2. Thank you for voicing what many do feel and know. We all have to speak up more. I especially like your first sentence “we are living in an age when education, sophistication, refinement and elegance are suspect…”

  3. Your article is right on. I would like to expand. As voice teachers we work in the times we do. These times have been coming and many of us have cooperated in the process unwittingly. Our young students come to us with the same inspiration that they ever did as they look for guidance in how to move forward musically. We need to stay the course in helping them discover artistry through demonstration and good teaching. We must debunk fame, notoriety and financial gain as the true goals of and artist. Great vocal art is about the amazing communication that comes from the union of musical principals, text and emotion. It is not a zero sum sport to be won or lost. The achievement isn’t in the number of notes, proper musical style or functional correctness of the mechanism. I believe the magic of song has been given to us to move our souls to feel, more than our intellectual need to compete and achieve.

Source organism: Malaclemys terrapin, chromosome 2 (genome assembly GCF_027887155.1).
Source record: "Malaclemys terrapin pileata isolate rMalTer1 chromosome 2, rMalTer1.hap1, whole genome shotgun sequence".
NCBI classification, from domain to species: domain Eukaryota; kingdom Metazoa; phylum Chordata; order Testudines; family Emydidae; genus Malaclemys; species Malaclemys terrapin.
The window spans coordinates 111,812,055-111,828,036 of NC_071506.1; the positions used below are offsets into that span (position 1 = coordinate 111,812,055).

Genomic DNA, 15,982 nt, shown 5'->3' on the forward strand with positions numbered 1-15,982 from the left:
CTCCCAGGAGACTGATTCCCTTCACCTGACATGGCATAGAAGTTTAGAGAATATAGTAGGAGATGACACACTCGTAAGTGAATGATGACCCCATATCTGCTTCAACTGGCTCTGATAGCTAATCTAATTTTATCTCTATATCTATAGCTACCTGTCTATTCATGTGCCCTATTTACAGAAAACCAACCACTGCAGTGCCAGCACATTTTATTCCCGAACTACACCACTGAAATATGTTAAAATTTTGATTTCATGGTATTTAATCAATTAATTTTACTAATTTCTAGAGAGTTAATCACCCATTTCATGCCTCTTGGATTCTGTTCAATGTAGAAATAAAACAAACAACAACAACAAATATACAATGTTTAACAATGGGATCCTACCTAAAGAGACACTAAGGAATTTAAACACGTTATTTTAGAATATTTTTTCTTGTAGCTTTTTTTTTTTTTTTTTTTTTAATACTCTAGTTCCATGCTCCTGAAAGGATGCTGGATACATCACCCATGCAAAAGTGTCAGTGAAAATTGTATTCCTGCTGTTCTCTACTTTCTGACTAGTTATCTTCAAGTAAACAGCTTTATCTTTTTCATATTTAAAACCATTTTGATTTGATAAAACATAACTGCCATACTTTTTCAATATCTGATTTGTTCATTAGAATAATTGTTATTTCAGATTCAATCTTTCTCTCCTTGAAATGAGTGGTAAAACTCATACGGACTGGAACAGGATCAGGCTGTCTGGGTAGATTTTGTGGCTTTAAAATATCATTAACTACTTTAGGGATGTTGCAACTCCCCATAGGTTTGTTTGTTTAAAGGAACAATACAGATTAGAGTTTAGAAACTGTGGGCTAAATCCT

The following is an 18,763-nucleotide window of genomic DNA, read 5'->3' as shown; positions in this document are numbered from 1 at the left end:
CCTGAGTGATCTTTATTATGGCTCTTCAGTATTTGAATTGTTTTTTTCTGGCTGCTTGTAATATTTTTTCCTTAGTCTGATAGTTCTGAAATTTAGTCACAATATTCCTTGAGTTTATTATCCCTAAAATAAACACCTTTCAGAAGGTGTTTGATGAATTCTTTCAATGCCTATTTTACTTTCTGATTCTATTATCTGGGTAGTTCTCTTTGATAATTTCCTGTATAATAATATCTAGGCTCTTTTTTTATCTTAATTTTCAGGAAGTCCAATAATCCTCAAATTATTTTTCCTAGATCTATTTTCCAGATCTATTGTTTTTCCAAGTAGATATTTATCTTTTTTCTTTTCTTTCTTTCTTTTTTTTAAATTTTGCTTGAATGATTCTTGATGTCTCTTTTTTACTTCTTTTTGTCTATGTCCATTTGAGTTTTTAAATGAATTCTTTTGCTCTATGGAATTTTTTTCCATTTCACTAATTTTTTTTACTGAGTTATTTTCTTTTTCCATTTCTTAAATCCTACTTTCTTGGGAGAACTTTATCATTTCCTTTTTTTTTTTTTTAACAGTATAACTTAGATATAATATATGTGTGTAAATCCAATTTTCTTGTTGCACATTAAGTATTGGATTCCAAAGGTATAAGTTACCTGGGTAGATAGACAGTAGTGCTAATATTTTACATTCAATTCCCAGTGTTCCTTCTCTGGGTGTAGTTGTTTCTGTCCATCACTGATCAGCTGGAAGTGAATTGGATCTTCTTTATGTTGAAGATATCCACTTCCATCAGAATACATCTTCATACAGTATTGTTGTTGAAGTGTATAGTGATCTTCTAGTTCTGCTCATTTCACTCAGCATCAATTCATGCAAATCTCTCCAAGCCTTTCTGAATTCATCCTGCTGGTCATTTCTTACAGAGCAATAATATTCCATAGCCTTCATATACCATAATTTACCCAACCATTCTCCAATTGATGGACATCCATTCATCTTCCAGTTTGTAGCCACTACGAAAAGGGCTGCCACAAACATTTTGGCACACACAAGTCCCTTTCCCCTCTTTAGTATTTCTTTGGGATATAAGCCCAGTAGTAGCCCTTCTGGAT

As musicians and teachers we need to rededicate ourselves to help inspire our students to feel the magic of songs sung from their hearts intended to connect with other hearts. We must drop the labels of good and bad music, high and low art
    . That invites resistance. We have to nurture them through respect for their sensitivities, so that they will learn the same respect for others. Our students will then feel the satisfaction that this deep communication delivers and they will help us educate an ailing, competitive, materialistic society of childish adults!